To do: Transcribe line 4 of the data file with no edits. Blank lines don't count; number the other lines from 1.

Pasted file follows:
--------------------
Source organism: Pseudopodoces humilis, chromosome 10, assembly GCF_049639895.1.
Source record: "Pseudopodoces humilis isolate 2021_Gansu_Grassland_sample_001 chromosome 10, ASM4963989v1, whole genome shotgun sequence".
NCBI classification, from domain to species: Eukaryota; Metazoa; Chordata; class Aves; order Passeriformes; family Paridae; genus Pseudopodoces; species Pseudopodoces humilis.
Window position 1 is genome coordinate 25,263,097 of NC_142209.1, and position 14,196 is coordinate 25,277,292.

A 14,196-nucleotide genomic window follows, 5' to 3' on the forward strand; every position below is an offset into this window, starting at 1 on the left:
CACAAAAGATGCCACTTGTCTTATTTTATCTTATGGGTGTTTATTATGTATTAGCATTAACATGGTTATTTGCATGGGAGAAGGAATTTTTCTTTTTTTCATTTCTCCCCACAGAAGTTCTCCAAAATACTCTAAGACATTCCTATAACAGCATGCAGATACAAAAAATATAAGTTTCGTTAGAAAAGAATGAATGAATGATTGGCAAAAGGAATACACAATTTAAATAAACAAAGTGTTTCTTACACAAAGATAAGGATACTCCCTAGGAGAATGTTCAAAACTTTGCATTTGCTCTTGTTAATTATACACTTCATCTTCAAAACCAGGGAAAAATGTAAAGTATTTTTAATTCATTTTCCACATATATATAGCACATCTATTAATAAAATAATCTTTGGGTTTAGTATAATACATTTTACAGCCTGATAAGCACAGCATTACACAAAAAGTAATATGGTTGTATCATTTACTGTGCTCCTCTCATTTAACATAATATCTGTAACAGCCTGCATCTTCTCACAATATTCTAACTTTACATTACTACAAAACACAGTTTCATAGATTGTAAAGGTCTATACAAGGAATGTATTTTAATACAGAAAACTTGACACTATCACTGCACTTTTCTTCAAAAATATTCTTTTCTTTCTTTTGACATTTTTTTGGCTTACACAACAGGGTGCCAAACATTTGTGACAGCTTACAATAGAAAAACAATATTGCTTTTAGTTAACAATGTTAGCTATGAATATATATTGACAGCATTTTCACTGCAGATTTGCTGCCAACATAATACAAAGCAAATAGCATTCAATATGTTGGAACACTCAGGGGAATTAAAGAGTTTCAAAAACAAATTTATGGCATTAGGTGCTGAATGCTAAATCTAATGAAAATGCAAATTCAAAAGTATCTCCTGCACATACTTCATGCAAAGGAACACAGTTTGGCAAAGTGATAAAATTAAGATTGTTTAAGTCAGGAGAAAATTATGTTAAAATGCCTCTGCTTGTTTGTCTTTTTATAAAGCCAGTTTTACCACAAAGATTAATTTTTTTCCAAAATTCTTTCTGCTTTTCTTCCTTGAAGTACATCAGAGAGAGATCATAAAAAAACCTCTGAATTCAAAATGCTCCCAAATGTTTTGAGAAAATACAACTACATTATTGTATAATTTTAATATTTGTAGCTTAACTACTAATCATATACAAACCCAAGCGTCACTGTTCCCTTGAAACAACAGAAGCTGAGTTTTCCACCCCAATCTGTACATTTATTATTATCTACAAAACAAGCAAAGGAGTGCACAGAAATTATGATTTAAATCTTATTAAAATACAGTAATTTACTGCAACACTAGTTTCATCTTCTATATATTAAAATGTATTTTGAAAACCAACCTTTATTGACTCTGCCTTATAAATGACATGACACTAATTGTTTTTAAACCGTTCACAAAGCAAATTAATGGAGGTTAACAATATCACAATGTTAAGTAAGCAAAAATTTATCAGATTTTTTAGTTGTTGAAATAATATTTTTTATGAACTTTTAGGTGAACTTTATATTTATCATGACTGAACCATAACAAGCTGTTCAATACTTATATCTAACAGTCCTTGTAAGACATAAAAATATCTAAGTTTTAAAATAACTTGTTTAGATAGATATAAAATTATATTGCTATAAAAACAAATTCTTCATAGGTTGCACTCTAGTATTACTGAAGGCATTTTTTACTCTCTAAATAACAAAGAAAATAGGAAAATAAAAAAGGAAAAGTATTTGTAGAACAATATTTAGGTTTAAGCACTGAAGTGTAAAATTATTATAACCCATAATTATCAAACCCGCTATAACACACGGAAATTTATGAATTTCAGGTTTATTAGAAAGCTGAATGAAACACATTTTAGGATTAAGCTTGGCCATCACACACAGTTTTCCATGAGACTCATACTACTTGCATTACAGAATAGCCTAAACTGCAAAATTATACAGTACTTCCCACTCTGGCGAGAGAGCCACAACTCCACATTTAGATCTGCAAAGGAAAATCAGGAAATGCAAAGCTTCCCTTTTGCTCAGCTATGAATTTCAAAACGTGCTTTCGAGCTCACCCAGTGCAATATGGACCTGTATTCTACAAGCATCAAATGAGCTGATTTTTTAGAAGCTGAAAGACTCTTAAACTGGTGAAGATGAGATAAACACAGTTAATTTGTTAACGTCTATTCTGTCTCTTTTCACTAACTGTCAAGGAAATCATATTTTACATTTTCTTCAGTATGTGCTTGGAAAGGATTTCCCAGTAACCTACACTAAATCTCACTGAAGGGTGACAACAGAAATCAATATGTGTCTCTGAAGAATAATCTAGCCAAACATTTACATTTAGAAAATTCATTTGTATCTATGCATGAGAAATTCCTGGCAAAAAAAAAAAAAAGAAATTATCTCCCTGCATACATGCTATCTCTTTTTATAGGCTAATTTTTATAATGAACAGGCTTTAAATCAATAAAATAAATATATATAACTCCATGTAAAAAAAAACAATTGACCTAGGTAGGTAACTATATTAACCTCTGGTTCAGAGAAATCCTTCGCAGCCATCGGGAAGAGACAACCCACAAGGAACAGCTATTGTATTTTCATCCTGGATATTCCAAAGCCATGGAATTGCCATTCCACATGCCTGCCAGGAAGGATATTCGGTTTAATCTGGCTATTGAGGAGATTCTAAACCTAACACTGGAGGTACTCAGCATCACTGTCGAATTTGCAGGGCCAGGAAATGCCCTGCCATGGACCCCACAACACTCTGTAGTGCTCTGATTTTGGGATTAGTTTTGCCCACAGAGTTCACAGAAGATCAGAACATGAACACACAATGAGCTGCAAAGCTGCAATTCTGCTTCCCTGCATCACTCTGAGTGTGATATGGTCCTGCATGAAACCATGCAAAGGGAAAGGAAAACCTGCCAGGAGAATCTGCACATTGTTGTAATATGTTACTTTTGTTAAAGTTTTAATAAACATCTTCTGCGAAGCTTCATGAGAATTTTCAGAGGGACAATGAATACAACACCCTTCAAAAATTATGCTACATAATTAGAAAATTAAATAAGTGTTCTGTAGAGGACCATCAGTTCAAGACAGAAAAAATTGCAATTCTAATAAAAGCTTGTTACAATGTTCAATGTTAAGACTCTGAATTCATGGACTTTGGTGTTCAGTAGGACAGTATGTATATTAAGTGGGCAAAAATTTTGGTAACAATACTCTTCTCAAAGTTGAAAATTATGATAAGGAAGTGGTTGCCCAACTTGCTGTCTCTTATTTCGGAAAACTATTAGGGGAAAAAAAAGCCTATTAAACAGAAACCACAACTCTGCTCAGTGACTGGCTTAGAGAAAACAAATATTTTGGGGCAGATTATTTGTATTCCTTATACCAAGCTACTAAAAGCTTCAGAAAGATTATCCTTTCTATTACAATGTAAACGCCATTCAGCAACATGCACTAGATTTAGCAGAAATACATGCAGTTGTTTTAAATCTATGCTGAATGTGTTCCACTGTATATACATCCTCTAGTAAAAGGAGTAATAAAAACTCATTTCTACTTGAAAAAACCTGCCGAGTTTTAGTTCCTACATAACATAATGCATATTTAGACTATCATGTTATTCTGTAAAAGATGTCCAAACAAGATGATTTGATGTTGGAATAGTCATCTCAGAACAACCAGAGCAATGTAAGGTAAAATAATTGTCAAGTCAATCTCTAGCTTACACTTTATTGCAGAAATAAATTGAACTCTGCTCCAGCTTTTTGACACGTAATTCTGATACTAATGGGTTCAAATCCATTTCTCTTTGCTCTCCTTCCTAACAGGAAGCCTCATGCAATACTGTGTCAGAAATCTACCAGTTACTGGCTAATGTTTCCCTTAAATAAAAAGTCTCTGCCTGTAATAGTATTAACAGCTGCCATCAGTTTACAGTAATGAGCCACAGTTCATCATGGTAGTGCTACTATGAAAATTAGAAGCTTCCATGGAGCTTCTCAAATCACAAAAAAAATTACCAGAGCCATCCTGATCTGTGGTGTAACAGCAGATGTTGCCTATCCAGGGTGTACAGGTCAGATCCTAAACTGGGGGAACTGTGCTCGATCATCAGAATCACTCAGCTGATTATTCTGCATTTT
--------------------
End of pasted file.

Window position 1 is genome coordinate 25,263,097 of NC_142209.1, and position 14,196 is coordinate 25,277,292.